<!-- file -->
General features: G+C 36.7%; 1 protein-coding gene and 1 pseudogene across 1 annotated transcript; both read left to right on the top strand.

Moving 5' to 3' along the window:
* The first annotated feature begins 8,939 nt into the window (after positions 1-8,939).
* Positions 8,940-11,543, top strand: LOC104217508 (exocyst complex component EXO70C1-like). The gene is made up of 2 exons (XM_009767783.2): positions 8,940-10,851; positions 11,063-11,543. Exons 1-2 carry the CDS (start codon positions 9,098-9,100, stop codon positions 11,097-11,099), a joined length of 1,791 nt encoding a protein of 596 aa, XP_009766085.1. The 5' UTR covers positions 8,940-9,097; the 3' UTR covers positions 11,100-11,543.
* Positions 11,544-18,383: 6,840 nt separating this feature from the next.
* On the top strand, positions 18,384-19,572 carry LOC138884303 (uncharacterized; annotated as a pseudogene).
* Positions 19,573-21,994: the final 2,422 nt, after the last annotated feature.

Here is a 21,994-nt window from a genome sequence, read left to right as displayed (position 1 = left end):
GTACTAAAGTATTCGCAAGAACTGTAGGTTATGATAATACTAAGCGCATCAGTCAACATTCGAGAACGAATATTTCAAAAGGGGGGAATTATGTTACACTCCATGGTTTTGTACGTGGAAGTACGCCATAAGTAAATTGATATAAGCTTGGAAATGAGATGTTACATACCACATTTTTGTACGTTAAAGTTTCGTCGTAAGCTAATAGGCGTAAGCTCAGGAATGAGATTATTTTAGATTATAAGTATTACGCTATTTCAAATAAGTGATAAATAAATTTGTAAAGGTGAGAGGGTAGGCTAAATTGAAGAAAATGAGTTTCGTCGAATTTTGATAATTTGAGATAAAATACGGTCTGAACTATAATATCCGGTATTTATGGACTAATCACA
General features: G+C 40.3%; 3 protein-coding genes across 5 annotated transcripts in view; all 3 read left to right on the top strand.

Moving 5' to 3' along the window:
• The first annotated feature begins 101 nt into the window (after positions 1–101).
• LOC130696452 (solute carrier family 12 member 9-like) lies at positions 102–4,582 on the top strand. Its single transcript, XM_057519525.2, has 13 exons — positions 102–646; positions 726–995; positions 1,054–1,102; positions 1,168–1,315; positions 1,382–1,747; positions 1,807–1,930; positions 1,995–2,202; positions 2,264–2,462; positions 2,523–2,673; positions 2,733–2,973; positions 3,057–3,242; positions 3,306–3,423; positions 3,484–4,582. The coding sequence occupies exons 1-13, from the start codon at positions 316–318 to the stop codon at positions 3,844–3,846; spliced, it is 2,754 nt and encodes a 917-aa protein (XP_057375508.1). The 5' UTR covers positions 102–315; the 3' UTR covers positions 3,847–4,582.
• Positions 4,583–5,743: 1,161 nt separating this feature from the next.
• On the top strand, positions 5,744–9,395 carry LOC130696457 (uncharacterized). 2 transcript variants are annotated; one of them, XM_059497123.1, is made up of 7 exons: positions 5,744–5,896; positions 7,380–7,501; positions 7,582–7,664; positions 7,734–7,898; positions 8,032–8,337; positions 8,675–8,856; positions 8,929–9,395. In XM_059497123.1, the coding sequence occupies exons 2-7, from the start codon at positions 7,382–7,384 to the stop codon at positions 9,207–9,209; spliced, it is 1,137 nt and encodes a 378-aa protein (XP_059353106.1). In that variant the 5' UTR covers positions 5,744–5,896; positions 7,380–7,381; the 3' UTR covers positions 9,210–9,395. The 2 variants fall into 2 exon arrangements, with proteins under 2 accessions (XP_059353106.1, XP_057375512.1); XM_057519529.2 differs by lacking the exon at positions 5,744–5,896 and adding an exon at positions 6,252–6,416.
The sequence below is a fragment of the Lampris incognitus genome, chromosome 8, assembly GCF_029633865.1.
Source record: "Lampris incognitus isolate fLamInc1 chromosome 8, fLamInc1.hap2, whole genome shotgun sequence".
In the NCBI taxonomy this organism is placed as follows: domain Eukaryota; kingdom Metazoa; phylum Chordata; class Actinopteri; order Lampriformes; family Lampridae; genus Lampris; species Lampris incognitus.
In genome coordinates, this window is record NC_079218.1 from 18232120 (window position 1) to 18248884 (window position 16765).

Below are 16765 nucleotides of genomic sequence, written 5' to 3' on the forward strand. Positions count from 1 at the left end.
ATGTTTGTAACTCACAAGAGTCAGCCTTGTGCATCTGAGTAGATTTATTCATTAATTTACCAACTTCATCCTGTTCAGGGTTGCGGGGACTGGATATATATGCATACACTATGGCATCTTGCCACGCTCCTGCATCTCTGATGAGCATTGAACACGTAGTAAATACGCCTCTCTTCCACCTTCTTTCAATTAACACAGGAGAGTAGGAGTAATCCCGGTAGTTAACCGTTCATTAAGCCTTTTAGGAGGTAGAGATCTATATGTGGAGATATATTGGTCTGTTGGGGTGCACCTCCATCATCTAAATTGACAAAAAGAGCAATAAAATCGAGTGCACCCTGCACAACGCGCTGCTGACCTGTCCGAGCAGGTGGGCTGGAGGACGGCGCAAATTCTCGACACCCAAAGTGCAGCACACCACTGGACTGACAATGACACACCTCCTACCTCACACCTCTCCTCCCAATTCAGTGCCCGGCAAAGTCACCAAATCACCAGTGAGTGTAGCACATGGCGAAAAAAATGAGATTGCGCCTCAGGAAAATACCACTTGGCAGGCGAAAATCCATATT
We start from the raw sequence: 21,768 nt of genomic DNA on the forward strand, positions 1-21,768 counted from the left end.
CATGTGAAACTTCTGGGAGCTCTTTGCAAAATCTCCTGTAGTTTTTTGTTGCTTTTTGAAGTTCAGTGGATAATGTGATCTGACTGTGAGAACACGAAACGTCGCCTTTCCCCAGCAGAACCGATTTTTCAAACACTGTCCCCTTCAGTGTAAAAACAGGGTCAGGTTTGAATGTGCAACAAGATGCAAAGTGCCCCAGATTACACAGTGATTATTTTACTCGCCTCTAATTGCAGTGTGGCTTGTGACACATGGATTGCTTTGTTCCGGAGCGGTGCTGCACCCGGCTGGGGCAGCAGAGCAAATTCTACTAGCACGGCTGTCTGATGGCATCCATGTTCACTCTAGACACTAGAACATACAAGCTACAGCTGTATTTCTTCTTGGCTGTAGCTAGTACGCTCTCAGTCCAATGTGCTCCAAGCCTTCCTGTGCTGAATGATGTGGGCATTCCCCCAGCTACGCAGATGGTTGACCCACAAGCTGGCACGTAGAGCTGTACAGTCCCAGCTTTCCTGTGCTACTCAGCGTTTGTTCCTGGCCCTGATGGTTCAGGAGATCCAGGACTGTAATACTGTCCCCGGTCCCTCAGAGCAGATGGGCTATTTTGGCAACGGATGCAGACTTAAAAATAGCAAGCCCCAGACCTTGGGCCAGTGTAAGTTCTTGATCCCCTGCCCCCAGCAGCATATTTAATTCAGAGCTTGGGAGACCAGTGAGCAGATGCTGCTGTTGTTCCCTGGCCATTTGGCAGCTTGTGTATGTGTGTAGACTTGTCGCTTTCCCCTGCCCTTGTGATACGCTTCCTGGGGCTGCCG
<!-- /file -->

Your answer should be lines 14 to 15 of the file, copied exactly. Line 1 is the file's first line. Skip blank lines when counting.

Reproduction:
• Positions 4,583–5,743: 1,161 nt separating this feature from the next.
• On the top strand, positions 5,744–9,395 carry LOC130696457 (uncharacterized). 2 transcript variants are annotated; one of them, XM_059497123.1, is made up of 7 exons: positions 5,744–5,896; positions 7,380–7,501; positions 7,582–7,664; positions 7,734–7,898; positions 8,032–8,337; positions 8,675–8,856; positions 8,929–9,395. In XM_059497123.1, the coding sequence occupies exons 2-7, from the start codon at positions 7,382–7,384 to the stop codon at positions 9,207–9,209; spliced, it is 1,137 nt and encodes a 378-aa protein (XP_059353106.1). In that variant the 5' UTR covers positions 5,744–5,896; positions 7,380–7,381; the 3' UTR covers positions 9,210–9,395. The 2 variants fall into 2 exon arrangements, with proteins under 2 accessions (XP_059353106.1, XP_057375512.1); XM_057519529.2 differs by lacking the exon at positions 5,744–5,896 and adding an exon at positions 6,252–6,416.